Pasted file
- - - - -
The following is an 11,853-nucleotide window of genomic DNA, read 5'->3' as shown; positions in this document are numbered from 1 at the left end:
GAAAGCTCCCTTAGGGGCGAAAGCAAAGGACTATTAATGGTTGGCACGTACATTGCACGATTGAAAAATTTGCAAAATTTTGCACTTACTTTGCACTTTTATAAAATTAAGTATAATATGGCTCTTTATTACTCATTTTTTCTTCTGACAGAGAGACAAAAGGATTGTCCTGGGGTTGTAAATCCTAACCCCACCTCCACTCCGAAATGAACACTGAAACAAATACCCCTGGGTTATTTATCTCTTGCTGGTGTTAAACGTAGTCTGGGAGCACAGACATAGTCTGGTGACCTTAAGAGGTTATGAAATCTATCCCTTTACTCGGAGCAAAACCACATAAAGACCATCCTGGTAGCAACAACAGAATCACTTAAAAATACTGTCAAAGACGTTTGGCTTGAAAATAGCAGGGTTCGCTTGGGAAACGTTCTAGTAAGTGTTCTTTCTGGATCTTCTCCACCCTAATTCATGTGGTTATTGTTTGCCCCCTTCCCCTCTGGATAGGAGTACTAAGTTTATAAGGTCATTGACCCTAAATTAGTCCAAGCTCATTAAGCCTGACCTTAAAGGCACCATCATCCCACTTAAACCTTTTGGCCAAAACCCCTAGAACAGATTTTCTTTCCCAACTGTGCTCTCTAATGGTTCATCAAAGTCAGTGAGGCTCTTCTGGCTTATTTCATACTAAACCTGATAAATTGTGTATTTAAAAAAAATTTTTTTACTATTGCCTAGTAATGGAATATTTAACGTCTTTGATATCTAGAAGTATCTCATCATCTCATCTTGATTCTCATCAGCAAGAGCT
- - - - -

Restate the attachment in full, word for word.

The following is an 11,853-nucleotide window of genomic DNA, read 5'->3' as shown; positions in this document are numbered from 1 at the left end:
GAAAGCTCCCTTAGGGGCGAAAGCAAAGGACTATTAATGGTTGGCACGTACATTGCACGATTGAAAAATTTGCAAAATTTTGCACTTACTTTGCACTTTTATAAAATTAAGTATAATATGGCTCTTTATTACTCATTTTTTCTTCTGACAGAGAGACAAAAGGATTGTCCTGGGGTTGTAAATCCTAACCCCACCTCCACTCCGAAATGAACACTGAAACAAATACCCCTGGGTTATTTATCTCTTGCTGGTGTTAAACGTAGTCTGGGAGCACAGACATAGTCTGGTGACCTTAAGAGGTTATGAAATCTATCCCTTTACTCGGAGCAAAACCACATAAAGACCATCCTGGTAGCAACAACAGAATCACTTAAAAATACTGTCAAAGACGTTTGGCTTGAAAATAGCAGGGTTCGCTTGGGAAACGTTCTAGTAAGTGTTCTTTCTGGATCTTCTCCACCCTAATTCATGTGGTTATTGTTTGCCCCCTTCCCCTCTGGATAGGAGTACTAAGTTTATAAGGTCATTGACCCTAAATTAGTCCAAGCTCATTAAGCCTGACCTTAAAGGCACCATCATCCCACTTAAACCTTTTGGCCAAAACCCCTAGAACAGATTTTCTTTCCCAACTGTGCTCTCTAATGGTTCATCAAAGTCAGTGAGGCTCTTCTGGCTTATTTCATACTAAACCTGATAAATTGTGTATTTAAAAAAAATTTTTTTACTATTGCCTAGTAATGGAATATTTAACGTCTTTGATATCTAGAAGTATCTCATCATCTCATCTTGATTCTCATCAGCAAGAGCT